Sunday 22 October 2017

'GSOC creaking under weight of investigating trivial complaints'

Garda Commissioner Nóirín O’Sullivan listens to a speech by Justice Minister Frances Fitzgerald, left, at an event in the Department of Justice and Equality, St Stephen’s Green, Dublin, earlier this year. Photo: Caroline Quinn
Garda Commissioner Nóirín O’Sullivan listens to a speech by Justice Minister Frances Fitzgerald, left, at an event in the Department of Justice and Equality, St Stephen’s Green, Dublin, earlier this year. Photo: Caroline Quinn
Colette Browne

Colette Browne

Last week, as my bus stopped in traffic outside Leinster House, I watched a young garda on duty at the gates and wondered what he must think of the politicians pontificating inside. With just his high-visibility jacket and cap protecting him from the torrential rain, the garda was standing bolt upright, not betraying any discomfort, apparently impervious to the appalling weather.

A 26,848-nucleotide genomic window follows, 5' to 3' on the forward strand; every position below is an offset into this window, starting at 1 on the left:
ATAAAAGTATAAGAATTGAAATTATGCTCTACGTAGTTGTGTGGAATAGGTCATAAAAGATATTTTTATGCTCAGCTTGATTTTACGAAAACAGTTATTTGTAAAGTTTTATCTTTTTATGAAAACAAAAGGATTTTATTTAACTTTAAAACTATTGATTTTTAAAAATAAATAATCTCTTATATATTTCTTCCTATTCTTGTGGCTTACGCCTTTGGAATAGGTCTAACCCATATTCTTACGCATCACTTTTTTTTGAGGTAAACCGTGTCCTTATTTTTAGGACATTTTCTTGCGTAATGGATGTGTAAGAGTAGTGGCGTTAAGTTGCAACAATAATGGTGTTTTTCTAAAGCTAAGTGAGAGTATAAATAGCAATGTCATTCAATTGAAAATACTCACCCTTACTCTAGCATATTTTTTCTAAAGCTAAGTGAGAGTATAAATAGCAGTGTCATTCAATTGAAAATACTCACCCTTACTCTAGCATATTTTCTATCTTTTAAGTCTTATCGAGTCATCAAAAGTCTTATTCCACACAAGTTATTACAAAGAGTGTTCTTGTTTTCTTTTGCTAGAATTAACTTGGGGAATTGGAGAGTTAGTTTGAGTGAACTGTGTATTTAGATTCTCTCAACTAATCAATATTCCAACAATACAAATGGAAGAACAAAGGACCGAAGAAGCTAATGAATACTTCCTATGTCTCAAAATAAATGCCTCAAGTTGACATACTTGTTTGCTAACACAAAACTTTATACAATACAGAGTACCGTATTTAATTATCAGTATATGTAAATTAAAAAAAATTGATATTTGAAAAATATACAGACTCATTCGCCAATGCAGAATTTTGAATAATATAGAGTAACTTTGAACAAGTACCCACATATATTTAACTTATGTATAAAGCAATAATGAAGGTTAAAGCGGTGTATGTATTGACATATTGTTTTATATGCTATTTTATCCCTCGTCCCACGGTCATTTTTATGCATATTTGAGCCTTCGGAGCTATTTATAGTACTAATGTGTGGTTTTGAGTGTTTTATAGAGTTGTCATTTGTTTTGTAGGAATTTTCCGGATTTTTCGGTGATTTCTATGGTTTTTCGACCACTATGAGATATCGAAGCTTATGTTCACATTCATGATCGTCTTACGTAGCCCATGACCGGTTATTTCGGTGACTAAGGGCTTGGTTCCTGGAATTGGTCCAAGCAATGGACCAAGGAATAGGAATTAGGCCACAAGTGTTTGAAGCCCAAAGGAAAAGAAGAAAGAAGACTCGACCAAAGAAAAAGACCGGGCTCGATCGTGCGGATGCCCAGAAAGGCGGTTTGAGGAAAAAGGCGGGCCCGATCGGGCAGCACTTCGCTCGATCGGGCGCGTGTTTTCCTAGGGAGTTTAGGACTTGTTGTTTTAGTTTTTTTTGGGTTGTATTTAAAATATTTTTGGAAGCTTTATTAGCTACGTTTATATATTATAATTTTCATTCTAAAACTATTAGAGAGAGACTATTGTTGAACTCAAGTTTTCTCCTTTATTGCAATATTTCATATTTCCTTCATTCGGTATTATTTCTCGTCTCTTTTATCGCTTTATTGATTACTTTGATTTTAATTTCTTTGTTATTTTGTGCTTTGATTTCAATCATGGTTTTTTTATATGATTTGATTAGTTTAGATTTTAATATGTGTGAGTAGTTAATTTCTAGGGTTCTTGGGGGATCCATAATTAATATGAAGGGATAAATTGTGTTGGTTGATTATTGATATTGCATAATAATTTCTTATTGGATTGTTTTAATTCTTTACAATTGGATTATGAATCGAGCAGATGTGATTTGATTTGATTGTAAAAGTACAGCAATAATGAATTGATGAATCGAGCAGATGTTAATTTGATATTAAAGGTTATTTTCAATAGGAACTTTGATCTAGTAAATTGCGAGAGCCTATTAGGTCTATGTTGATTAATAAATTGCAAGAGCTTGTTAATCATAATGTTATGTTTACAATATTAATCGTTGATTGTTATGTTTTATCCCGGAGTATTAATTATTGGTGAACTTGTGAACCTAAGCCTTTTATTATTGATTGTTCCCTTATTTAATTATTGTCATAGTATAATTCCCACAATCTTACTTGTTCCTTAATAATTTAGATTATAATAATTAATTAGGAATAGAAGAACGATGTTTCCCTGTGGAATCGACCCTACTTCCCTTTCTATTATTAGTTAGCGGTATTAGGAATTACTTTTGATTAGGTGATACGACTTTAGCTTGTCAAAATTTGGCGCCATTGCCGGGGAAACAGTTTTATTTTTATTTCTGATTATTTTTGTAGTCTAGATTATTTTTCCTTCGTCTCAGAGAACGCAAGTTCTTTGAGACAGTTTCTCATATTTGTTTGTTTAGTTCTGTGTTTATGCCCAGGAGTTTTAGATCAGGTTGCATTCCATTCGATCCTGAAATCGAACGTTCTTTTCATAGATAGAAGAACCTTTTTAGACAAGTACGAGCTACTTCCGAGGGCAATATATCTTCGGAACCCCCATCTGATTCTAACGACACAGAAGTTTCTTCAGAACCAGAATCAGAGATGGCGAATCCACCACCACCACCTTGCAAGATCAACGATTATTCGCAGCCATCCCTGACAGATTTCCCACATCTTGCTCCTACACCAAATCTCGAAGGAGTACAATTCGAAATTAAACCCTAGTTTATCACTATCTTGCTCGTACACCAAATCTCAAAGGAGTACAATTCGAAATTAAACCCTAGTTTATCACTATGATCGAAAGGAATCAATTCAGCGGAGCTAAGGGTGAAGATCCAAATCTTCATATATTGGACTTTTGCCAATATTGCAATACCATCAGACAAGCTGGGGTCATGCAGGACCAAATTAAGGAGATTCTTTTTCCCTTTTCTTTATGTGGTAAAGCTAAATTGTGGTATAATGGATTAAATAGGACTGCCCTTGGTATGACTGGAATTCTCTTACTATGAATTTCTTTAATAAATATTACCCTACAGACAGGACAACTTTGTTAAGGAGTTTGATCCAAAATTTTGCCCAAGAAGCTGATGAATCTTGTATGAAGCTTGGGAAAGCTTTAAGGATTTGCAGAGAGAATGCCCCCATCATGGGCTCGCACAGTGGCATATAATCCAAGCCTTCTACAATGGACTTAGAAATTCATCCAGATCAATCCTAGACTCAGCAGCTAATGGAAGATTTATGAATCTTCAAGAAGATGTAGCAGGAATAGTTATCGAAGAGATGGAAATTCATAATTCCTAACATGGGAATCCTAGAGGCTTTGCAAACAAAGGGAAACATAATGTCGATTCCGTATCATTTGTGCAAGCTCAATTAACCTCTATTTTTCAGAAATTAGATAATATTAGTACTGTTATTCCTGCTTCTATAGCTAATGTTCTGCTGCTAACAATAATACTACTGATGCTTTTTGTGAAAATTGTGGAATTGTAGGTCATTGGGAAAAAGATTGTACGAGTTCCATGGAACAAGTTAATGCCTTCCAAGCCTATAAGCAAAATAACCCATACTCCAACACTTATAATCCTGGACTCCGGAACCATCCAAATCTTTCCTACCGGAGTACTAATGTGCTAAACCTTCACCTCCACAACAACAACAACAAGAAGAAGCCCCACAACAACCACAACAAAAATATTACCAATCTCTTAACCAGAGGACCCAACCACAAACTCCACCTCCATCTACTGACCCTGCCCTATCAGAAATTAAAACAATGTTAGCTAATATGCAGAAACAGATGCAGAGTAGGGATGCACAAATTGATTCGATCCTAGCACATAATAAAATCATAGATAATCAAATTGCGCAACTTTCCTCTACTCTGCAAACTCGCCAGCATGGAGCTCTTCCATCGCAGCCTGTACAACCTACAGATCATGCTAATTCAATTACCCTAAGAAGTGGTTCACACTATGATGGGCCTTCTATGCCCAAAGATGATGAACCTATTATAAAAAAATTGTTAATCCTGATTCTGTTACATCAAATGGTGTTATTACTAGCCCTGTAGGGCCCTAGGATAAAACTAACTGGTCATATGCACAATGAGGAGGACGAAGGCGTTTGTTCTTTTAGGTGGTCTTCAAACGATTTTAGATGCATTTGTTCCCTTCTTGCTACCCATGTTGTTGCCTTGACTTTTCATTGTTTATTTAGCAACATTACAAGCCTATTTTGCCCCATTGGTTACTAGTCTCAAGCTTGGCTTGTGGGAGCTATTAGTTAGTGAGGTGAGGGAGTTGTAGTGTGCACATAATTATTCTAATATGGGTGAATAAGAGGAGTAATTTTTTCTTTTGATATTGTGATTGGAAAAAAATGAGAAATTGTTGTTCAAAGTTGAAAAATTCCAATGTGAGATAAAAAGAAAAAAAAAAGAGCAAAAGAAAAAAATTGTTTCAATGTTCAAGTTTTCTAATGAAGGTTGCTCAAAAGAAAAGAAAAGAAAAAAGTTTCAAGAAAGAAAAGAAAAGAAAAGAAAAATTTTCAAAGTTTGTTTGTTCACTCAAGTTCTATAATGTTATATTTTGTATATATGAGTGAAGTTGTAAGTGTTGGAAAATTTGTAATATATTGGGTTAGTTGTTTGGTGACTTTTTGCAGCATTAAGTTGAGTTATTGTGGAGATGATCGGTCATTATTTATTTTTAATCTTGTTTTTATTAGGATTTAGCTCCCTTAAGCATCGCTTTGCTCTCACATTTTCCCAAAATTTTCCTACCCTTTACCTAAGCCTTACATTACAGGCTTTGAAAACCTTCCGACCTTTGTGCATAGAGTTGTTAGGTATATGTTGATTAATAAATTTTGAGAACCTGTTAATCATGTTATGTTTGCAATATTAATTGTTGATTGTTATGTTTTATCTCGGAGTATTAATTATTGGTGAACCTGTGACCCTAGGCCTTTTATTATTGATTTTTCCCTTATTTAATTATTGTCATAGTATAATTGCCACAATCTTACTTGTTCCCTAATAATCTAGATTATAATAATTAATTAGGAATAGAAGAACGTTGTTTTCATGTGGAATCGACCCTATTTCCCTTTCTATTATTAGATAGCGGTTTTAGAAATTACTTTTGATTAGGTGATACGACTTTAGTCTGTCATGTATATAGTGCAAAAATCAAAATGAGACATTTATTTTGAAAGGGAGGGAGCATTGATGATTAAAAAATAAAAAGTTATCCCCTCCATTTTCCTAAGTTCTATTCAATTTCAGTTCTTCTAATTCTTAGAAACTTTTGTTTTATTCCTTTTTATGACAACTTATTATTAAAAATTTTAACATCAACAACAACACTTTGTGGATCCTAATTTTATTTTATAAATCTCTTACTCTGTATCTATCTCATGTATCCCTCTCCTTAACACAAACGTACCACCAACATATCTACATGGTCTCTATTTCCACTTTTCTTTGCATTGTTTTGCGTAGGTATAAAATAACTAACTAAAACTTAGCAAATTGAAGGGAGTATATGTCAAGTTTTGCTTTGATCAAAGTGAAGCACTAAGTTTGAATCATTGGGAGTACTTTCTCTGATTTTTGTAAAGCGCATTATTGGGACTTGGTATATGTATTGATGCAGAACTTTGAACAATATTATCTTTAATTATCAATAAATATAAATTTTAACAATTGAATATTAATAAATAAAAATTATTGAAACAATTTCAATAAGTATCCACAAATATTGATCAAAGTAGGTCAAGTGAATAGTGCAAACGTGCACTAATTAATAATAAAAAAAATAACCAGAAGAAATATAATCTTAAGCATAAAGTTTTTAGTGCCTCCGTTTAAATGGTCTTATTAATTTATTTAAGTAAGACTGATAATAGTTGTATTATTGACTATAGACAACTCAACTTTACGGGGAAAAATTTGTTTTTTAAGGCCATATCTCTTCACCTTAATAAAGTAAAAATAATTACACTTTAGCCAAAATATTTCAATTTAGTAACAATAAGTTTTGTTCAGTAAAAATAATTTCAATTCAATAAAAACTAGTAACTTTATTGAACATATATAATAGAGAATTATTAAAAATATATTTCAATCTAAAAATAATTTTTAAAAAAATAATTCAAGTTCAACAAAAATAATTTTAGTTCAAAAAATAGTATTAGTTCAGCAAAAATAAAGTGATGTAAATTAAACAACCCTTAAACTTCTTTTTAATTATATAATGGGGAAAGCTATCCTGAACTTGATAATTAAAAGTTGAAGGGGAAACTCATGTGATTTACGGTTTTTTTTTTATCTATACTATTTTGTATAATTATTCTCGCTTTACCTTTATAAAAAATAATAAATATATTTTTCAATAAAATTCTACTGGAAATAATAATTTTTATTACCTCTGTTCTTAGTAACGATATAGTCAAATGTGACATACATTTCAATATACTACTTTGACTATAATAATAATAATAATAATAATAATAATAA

It's not a job I, or most of you, would relish. Certainly not for a starting salary of just €23,000. And definitely not when the reputation of the force has taken such a battering in recent years.

Since late 2013, the thankless and difficult work done by rank-and-file members of An Garda Síochána has been largely erased from public discourse because of a focus on the treatment of whistleblowers.

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